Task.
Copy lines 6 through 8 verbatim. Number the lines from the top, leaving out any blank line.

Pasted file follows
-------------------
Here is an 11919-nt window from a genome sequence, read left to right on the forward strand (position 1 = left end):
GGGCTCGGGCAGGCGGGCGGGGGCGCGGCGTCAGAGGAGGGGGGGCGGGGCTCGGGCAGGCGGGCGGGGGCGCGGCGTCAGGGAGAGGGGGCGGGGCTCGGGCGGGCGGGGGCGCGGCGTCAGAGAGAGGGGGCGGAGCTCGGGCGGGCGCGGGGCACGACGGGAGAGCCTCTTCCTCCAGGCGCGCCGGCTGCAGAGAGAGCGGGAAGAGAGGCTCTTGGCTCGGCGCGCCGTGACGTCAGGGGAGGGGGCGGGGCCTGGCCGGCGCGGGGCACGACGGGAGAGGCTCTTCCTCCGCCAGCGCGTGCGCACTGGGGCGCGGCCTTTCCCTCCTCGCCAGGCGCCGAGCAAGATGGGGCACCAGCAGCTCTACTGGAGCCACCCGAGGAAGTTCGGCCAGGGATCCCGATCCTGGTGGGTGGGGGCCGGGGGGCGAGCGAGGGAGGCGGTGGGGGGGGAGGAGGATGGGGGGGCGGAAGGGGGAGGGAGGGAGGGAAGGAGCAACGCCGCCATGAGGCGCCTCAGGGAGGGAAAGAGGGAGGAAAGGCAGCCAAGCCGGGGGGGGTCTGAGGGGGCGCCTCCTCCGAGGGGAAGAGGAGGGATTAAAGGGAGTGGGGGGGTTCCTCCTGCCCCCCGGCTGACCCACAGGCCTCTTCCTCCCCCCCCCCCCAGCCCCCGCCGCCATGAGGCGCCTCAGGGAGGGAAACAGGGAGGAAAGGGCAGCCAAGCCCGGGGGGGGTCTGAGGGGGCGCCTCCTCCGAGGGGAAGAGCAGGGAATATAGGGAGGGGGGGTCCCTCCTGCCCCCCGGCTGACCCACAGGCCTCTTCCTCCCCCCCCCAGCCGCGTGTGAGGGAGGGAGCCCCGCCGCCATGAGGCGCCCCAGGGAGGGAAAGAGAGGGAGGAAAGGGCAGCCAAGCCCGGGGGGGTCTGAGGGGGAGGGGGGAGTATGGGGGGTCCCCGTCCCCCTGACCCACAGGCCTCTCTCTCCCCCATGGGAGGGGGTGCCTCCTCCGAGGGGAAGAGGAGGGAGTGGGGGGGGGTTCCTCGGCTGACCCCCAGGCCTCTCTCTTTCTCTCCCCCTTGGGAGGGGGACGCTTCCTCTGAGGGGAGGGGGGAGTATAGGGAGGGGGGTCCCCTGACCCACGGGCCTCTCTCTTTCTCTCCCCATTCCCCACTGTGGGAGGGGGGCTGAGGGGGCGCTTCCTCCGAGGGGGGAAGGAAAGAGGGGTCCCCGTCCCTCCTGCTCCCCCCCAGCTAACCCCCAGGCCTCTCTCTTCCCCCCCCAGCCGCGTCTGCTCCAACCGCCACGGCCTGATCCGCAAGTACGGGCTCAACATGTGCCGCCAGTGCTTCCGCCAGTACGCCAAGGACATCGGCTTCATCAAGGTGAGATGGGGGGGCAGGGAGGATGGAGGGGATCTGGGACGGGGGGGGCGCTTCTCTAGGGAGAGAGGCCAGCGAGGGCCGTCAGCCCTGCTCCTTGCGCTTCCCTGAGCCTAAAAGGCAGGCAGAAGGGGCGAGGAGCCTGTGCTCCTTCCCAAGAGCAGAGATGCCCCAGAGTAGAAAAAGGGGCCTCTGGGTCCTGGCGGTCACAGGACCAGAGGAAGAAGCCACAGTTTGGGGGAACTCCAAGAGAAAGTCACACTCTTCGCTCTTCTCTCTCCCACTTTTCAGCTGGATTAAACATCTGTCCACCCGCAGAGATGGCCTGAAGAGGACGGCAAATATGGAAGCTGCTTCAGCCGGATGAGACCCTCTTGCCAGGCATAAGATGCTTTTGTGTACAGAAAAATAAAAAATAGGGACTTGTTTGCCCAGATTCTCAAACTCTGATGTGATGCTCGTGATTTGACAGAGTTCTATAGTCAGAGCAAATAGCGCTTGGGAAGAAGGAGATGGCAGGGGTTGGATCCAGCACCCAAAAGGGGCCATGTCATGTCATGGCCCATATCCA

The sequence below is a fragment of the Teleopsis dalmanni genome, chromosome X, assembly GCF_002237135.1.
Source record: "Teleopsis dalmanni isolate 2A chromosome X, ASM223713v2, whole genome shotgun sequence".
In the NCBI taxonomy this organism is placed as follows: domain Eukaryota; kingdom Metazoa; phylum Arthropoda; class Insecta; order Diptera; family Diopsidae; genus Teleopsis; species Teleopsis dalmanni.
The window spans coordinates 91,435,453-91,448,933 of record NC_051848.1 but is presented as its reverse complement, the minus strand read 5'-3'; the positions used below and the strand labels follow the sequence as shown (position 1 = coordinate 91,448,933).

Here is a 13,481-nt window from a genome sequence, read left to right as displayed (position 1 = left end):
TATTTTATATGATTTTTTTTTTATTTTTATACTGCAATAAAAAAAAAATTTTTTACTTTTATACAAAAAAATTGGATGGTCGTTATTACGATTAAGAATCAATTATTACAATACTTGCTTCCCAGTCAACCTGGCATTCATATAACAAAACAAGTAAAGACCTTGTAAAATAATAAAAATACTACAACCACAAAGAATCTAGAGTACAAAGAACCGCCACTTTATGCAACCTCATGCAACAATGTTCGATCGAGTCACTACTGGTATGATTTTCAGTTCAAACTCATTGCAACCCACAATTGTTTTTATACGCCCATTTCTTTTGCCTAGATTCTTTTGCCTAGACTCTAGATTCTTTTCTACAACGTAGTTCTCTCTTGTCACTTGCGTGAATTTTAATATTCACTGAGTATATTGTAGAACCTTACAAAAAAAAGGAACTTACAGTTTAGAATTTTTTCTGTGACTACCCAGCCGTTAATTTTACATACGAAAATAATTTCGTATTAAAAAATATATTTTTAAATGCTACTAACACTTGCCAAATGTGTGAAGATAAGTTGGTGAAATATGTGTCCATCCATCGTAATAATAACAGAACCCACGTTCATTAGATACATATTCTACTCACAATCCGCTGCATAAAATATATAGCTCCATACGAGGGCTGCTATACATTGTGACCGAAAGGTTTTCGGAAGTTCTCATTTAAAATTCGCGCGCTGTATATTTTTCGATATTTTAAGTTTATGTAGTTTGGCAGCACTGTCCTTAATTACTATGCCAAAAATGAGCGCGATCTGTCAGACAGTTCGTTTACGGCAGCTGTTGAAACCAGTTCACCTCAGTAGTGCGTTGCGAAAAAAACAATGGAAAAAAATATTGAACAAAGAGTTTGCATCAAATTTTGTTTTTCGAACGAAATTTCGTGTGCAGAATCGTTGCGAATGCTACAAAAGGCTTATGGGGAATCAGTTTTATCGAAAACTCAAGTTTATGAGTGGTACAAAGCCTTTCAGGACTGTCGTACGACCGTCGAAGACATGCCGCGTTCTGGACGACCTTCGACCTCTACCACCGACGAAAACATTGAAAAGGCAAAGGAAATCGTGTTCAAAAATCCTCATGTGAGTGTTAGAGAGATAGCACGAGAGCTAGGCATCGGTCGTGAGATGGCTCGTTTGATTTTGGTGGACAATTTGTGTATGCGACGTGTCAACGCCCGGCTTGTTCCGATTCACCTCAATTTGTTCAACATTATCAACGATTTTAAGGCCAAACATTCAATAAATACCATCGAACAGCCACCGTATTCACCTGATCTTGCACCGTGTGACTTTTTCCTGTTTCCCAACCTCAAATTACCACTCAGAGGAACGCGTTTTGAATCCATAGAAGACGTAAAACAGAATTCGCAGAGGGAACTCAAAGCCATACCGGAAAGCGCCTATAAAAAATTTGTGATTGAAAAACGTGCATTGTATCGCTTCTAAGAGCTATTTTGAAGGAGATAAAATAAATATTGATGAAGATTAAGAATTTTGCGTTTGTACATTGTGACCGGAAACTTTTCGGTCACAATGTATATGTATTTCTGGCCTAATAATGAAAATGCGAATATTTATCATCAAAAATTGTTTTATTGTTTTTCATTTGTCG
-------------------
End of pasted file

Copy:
The window spans coordinates 91,435,453-91,448,933 of record NC_051848.1 but is presented as its reverse complement, the minus strand read 5'-3'; the positions used below and the strand labels follow the sequence as shown (position 1 = coordinate 91,448,933).

Here is a 13,481-nt window from a genome sequence, read left to right as displayed (position 1 = left end):
TATTTTATATGATTTTTTTTTTATTTTTATACTGCAATAAAAAAAAAATTTTTTACTTTTATACAAAAAAATTGGATGGTCGTTATTACGATTAAGAATCAATTATTACAATACTTGCTTCCCAGTCAACCTGGCATTCATATAACAAAACAAGTAAAGACCTTGTAAAATAATAAAAATACTACAACCACAAAGAATCTAGAGTACAAAGAACCGCCACTTTATGCAACCTCATGCAACAATGTTCGATCGAGTCACTACTGGTATGATTTTCAGTTCAAACTCATTGCAACCCACAATTGTTTTTATACGCCCATTTCTTTTGCCTAGATTCTTTTGCCTAGACTCTAGATTCTTTTCTACAACGTAGTTCTCTCTTGTCACTTGCGTGAATTTTAATATTCACTGAGTATATTGTAGAACCTTACAAAAAAAAGGAACTTACAGTTTAGAATTTTTTCTGTGACTACCCAGCCGTTAATTTTACATACGAAAATAATTTCGTATTAAAAAATATATTTTTAAATGCTACTAACACTTGCCAAATGTGTGAAGATAAGTTGGTGAAATATGTGTCCATCCATCGTAATAATAACAGAACCCACGTTCATTAGATACATATTCTACTCACAATCCGCTGCATAAAATATATAGCTCCATACGAGGGCTGCTATACATTGTGACCGAAAGGTTTTCGGAAGTTCTCATTTAAAATTCGCGCGCTGTATATTTTTCGATATTTTAAGTTTATGTAGTTTGGCAGCACTGTCCTTAATTACTATGCCAAAAATGAGCGCGATCTGTCAGACAGTTCGTTTACGGCAGCTGTTGAAACCAGTTCACCTCAGTAGTGCGTTGCGAAAAAAACAATGGAAAAAAATATTGAACAAAGAGTTTGCATCAAATTTTGTTTTTCGAACGAAATTTCGTGTGCAGAATCGTTGCGAATGCTACAAAAGGCTTATGGGGAATCAGTTTTATCGAAAACTCAAGTTTATGAGTGGTACAAAGCCTTTCAGGACTGTCGTACGACCGTCGAAGACATGCCGCGTTCTGGACGACCTTCGACCTCTACCACCGACGAAAACATTGAAAAGGCAAAGGAAATCGTGTTCAAAAATCCTCATGTGAGTGTTAGAGAGATAGCACGAGAGCTAGGCATCGGTCGTGAGATGGCTCGTTTGATTTTGGTGGACAATTTGTGTATGCGACGTGTCAACGCCCGGCTTGTTCCGATTCACCTCAATTTGTTCAACATTATCAACGATTTTAAGGCCAAACATTCAATAAATACCATCGAACAGCCACCGTATTCACCTGATCTTGCACCGTGTGACTTTTTCCTGTTTCCCAACCTCAAATTACCACTCAGAGGAACGCGTTTTGAATCCATAGAAGACGTAAAACAGAATTCGCAGAGGGAACTCAAAGCCATACCGGAAAGCGCCTATAAAAAATTTGTGATTGAAAAACGTGCATTGTATCGCTTCTAAGAGCTATTTTGAAGGAGATAAAATAAATATTGATGAAGATTAAGAATTTTGCGTTTGTACATTGTGACCGGAAACTTTTCGGTCACAATGTATATGTATTTCTGGCCTAATAATGAAAATGCGAATATTTATCATCAAAAATTGTTTTATTGTTTTTCATTTGTCG